Internet2 – Like the Internet, Only Better
The Internet, created by Al Gore for use by academic researchers and the military, has become so swamped by teenagers looking for nude photos of the Olsen Twins that we need a new one. Enter, Internet2.
More than 400 college students are being sued for allegedly swapping pirated music files over a super-fast computer network called Internet2. The Recording Industry Association of America, the music industry trade group behind the lawsuits, claims that the students have “hijacked” Internet2 and turned it into a tool for massive music piracy. But few people have heard of Internet2. USA TODAY reporter Michelle Kessler explains this other Internet.
What is Internet2? Think of Internet2 as a higher-tech version of the regular Internet. Like “Internet1,” Internet2 connects computers all across the country. But it uses newer, more experimental technology. That can make it less stable than Internet1 Ã¢€” but it’s also about 100 times as fast under typical conditions.
Who gets to use it? More than 200 universities and 60 companies belong to Internet2, as do a handful of organizations and government agencies. To join, members must contribute research toward “developing a better Internet,” says Douglas Van Houweling, CEO of the non-profit group that runs Internet2. It is not open to the public.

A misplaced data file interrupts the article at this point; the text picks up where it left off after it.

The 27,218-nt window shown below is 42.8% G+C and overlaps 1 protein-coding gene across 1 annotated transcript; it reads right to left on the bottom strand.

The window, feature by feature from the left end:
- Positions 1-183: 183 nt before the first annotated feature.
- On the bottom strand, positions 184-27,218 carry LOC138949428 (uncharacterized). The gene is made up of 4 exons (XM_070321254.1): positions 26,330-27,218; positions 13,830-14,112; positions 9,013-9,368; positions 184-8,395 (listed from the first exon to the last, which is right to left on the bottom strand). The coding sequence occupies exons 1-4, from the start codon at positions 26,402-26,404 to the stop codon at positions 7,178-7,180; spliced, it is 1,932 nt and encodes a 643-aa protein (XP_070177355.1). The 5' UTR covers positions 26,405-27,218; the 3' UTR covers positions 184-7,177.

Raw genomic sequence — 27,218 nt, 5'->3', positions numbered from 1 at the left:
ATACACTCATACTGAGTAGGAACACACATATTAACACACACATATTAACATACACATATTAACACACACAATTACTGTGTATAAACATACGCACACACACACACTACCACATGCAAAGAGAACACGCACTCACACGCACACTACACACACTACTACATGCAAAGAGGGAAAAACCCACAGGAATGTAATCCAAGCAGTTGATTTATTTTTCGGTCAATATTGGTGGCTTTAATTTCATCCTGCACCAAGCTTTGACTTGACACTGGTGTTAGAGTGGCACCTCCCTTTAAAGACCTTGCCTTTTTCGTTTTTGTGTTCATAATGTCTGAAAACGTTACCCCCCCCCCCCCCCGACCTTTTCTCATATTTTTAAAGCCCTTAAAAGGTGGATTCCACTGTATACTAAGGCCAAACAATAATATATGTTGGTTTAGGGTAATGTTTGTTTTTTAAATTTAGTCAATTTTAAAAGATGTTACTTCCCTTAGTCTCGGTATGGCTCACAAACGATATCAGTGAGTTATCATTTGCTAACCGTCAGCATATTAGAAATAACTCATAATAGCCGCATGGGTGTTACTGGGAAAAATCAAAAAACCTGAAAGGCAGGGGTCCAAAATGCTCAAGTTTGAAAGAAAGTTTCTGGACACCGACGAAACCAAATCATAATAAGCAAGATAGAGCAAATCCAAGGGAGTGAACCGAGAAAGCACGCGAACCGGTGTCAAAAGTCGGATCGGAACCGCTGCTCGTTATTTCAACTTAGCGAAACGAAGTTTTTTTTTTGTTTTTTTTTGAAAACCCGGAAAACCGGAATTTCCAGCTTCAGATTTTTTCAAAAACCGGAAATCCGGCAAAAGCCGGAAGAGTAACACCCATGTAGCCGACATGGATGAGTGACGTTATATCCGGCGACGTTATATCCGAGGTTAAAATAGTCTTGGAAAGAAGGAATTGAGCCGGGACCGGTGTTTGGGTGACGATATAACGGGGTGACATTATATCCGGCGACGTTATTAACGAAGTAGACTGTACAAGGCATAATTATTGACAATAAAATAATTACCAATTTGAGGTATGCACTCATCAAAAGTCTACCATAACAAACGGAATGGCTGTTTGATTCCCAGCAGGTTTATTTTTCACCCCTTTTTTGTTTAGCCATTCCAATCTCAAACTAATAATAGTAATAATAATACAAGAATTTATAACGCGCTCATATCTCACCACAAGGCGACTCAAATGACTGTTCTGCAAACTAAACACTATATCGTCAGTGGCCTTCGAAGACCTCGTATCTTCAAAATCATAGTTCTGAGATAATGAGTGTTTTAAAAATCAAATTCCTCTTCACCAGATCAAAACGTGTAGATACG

Who pays for it? Users pay fees to the non-profit that administers the network. A typical university would pay about $200,000 a year. Government agencies, such as the National Science Foundation, also provide some funding.
Is it connected to the regular Internet? No, it’s a separate network. Internet2 users can only contact other Internet2 users. That’s why all the accused file-swappers are college students.
The original Internet works fine. Why is Internet2 needed? In 1969, the University of California at Los Angeles and Stanford University set up a simple computer network that could send data back and forth between the two campuses. For more than 20 years, academics tinkered with this network and its successors. They used the networks to test computer technology and send research data. In the early 1990s, commercial interest in one of the successor networks, now called the Internet, soared. Web pages popped up, and suddenly it became impractical to tinker with the network for research projects. Scientists wanted their own network again, and in 1996, created Internet2.
Since this thing’s been around nearly a decade, I’m surprised it’s making the news today. But it is.